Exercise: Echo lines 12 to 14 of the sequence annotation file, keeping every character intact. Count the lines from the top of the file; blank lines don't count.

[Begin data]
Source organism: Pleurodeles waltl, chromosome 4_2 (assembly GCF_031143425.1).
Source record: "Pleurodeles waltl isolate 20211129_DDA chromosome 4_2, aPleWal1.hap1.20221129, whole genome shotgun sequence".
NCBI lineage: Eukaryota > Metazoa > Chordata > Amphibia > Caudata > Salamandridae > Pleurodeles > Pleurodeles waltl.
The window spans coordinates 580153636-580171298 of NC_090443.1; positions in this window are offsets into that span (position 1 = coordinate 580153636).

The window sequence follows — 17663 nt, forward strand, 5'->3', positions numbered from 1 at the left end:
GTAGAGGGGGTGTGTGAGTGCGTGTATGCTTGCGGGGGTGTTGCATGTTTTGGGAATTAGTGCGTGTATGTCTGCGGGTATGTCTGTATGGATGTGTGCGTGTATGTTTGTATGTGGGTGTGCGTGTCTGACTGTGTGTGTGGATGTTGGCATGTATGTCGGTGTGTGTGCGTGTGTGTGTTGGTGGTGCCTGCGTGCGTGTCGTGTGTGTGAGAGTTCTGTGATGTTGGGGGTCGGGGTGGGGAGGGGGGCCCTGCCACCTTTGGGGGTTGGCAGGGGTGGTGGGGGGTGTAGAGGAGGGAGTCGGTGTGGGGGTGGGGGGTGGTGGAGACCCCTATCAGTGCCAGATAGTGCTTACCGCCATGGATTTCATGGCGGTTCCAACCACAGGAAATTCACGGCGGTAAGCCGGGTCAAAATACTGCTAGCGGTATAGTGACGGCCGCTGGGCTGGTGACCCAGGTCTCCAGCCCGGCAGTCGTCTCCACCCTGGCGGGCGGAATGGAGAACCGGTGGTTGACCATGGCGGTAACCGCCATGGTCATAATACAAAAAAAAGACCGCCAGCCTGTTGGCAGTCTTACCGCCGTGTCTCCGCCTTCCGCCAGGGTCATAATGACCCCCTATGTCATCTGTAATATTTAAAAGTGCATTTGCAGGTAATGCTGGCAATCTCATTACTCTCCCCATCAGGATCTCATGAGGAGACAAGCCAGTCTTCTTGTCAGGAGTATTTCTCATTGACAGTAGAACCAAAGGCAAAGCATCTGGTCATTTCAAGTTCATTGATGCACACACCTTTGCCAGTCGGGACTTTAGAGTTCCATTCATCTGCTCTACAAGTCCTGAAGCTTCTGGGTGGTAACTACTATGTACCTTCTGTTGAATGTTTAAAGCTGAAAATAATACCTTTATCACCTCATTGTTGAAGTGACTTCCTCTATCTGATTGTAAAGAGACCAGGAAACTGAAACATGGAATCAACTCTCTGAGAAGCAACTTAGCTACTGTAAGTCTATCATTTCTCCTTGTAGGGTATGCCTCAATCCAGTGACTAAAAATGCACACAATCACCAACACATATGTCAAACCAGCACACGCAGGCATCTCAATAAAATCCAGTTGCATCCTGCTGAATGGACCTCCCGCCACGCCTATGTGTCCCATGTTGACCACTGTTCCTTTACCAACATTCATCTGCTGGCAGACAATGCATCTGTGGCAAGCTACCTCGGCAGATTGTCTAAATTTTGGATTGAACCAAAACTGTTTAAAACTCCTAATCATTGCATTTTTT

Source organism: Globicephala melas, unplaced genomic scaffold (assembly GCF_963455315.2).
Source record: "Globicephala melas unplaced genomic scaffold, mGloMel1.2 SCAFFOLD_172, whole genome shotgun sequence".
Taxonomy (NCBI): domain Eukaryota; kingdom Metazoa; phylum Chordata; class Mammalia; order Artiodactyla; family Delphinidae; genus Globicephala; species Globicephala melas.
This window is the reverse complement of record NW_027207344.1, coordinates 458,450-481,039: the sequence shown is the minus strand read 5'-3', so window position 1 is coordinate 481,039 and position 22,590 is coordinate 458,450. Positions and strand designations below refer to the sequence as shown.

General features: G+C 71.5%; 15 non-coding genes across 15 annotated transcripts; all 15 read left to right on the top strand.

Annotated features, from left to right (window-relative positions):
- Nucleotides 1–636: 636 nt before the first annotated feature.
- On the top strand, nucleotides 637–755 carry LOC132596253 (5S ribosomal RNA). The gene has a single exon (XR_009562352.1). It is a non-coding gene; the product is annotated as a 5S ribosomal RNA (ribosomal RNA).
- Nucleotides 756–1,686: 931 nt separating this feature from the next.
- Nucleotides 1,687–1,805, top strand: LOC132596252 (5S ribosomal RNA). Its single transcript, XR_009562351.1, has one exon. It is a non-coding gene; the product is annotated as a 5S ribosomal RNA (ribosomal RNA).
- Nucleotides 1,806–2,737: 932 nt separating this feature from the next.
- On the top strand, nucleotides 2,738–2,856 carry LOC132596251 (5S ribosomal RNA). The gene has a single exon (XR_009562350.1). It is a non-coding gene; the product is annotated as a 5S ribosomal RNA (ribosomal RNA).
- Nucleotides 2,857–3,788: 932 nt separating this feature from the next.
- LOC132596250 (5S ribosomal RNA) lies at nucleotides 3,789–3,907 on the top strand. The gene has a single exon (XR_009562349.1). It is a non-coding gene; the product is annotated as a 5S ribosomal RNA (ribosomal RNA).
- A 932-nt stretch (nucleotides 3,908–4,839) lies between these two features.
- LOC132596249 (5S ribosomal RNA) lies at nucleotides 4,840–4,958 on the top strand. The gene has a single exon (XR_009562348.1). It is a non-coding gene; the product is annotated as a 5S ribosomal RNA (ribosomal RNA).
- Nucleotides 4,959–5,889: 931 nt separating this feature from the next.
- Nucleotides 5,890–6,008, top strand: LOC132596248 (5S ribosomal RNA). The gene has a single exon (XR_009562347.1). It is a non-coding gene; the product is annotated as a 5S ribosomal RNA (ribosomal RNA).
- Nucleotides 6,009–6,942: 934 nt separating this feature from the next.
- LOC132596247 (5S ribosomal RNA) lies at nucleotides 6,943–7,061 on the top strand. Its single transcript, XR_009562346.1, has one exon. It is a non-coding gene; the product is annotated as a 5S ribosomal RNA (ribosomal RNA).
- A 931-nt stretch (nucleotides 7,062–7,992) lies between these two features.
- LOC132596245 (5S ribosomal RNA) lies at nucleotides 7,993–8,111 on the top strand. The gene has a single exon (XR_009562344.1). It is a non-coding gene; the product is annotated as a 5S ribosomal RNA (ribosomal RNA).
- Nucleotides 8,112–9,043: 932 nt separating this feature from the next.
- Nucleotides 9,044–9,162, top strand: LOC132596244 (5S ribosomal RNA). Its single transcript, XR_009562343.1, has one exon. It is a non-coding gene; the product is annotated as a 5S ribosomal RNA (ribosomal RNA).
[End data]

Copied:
Annotated features, from left to right (window-relative positions):
- Nucleotides 1–636: 636 nt before the first annotated feature.
- On the top strand, nucleotides 637–755 carry LOC132596253 (5S ribosomal RNA). The gene has a single exon (XR_009562352.1). It is a non-coding gene; the product is annotated as a 5S ribosomal RNA (ribosomal RNA).